The neighborhood fathers remove the fence and proceed to clean the area of the dead bugs for summer. The Lisbon family members remain oblivious to everything that goes on around them. Early in the new school year, Trip Fontaine, a Romeo for all the Juliets of the suburb, falls in love at first sight with fourteen-year-old Lux Lisbon. He manages to get invited into her home and earns himself an illicit kissing session inside his car at the end of the evening. After the escapade, Lux is grounded by her mother. Around that time, the local press publishes a belated article about the first suicide. The local television channel airs a program that interviews suicidal teenagers and a mail campaign intended to raise public awareness to the problem of teenage suicide follows. The girls' high school organizes a Day of Grieving as a mean of helping the students cope with the tragedy. Little is accomplished and the Lisbon sisters manage to avoid the event completely by hiding in the school's bathroom. A social worker hired by the school tries to help the sisters, but the effects are marginal and short lived at best. The girls are allowed by their restrictive parents to attend Homecoming with the other students. As a result, the luckiest of the neighborhood boys gets to date a Lisbon sister for the evening while Lux is accompanied by Trip. The two teenagers are crowned at the end of the evening as king and queen of the homecoming dance. Trip then takes Lux to the football field, makes love to her and immediately dumps her. Lux is left to walk back home by herself and misses her mother's strict curfew by over an hour.

As a result of her daughter's disobedience, Mrs. Lisbon imposes a lock down on the house. She orders Lux to destroy all her rock records, and the girls are confined to the house. They stop attending school. The house is left uncared for, and the girls live in an increasingly dirty and decaying environment. Spying on the Lisbons' house, the boys are spectators to Lux's repeated sexual encounters with strange men on the roof. A few weeks go by, and Lux is taken to the hospital following a stomach ache. She faked the disease in order to get a pregnancy test. Mr. Lisbon is forced to quit his job as a teacher at the school after being vilified by the parents for his handling of the crisis at home. This furthers the decay of the Lisbons' house and, by now, an overpowering stench emanates from the building. It looks as though the girls are leading regular teenager lives, even though they are locked inside their home and are showing obvious signs of physical decline. An experienced local grandmother suggests that suicide is a logical option for the girls, and she admits to sympathizing with them. By springtime, the city workers, acting on an ordinance from the city, come to cut down the disease-ridden tree planted in the Lisbon's yard. The four girls interfere, and the workers are forced to postpone the removal indefinitely. Later that summer, mysterious messages from the girls to the boys begin to appear in the neighborhood. Both groups manage to communicate on the phone by playing popular songs to each other. At midnight on June 15, the boys act on a note left in their mailbox and enter the Lisbons' home. They are attempting to rescue the girls. Lux stalls them for a while and disappears. The boys then roam the house looking for the girls only to stumble upon dead bodies. Each of the four girls has attempted suicide, and only Mary survived.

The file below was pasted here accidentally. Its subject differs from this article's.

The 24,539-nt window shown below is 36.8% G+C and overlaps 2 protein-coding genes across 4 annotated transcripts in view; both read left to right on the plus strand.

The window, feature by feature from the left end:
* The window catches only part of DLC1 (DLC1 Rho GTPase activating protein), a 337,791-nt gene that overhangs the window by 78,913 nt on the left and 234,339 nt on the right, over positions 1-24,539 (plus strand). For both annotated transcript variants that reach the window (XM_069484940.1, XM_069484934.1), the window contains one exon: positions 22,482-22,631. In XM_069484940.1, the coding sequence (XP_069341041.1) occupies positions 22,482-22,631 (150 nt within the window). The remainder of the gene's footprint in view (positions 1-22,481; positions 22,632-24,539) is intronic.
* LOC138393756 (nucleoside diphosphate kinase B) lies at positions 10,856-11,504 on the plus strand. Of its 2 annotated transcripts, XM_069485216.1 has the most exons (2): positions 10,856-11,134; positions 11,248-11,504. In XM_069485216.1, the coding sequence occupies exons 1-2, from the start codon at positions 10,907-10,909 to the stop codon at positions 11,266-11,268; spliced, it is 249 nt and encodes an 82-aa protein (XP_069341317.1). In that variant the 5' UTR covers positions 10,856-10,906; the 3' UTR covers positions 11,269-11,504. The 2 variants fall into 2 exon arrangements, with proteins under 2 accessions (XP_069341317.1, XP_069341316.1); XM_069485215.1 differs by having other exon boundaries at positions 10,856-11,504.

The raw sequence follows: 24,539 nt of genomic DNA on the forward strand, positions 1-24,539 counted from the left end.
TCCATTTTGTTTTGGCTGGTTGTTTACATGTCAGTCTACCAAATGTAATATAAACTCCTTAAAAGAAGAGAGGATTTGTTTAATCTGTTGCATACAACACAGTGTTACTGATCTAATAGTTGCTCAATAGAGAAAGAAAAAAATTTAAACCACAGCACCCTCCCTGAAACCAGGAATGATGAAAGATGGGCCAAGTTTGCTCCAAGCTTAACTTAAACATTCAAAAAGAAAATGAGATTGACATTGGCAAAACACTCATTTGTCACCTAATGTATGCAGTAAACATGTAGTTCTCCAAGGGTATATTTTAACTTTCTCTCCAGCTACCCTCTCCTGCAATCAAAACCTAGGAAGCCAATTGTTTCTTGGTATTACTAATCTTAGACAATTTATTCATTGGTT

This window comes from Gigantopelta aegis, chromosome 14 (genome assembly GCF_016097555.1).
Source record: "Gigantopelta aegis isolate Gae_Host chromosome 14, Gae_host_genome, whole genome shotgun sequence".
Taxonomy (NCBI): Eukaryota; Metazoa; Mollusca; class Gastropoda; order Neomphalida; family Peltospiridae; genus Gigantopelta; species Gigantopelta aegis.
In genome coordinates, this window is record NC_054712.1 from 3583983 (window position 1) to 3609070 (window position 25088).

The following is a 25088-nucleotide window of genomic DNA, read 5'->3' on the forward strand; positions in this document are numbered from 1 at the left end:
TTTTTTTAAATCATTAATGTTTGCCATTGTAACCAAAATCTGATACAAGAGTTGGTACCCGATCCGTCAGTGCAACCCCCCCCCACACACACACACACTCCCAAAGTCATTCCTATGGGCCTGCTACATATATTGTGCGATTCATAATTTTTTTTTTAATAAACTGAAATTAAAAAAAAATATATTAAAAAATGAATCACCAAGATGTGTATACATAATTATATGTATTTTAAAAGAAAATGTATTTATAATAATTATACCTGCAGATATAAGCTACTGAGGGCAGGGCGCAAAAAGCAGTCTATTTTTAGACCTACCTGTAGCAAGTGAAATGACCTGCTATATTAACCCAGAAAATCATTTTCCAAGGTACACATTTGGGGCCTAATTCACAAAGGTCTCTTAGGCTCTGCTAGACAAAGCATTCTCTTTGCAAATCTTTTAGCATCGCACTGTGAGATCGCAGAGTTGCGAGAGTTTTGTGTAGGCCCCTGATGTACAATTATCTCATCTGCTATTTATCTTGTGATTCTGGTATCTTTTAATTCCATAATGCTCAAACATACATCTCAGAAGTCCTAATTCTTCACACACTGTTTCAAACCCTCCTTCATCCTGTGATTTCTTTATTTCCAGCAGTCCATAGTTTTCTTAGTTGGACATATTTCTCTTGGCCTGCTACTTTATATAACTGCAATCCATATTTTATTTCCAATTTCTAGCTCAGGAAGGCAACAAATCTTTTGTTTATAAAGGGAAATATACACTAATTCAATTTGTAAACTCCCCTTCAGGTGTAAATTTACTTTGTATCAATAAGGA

The psychiatrist puts Mary on a combination of pills and therapy while the media tries to piece together an image of the tragic events. Neither result proves convincing, and the community as a whole considers Mary as good as dead. The Lisbons put their house up for sale. On the day the cemetery strike comes to an end, a month after her first suicide attempt, Mary's dead body is picked up by the paramedics. She overdosed on sleeping pills. The Lisbon parents leave the suburb for good and, while the cemetery is restored to its pristine state, the whole suburb starts to decay. Two decades later, the boys are now grown up men old enough to tell about their experience. However, they never grew out of their suburb and the unsolved mystery of the five virgin suicides still haunts them.

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This section contains 1,080 words
(approx. 4 pages at 300 words per page)
Purchase our The Virgin Suicides Study Guide
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The Virgin Suicides from BookRags and Gale's For Students Series. ©2005-2006 Thomson Gale, a part of the Thomson Corporation. All rights reserved.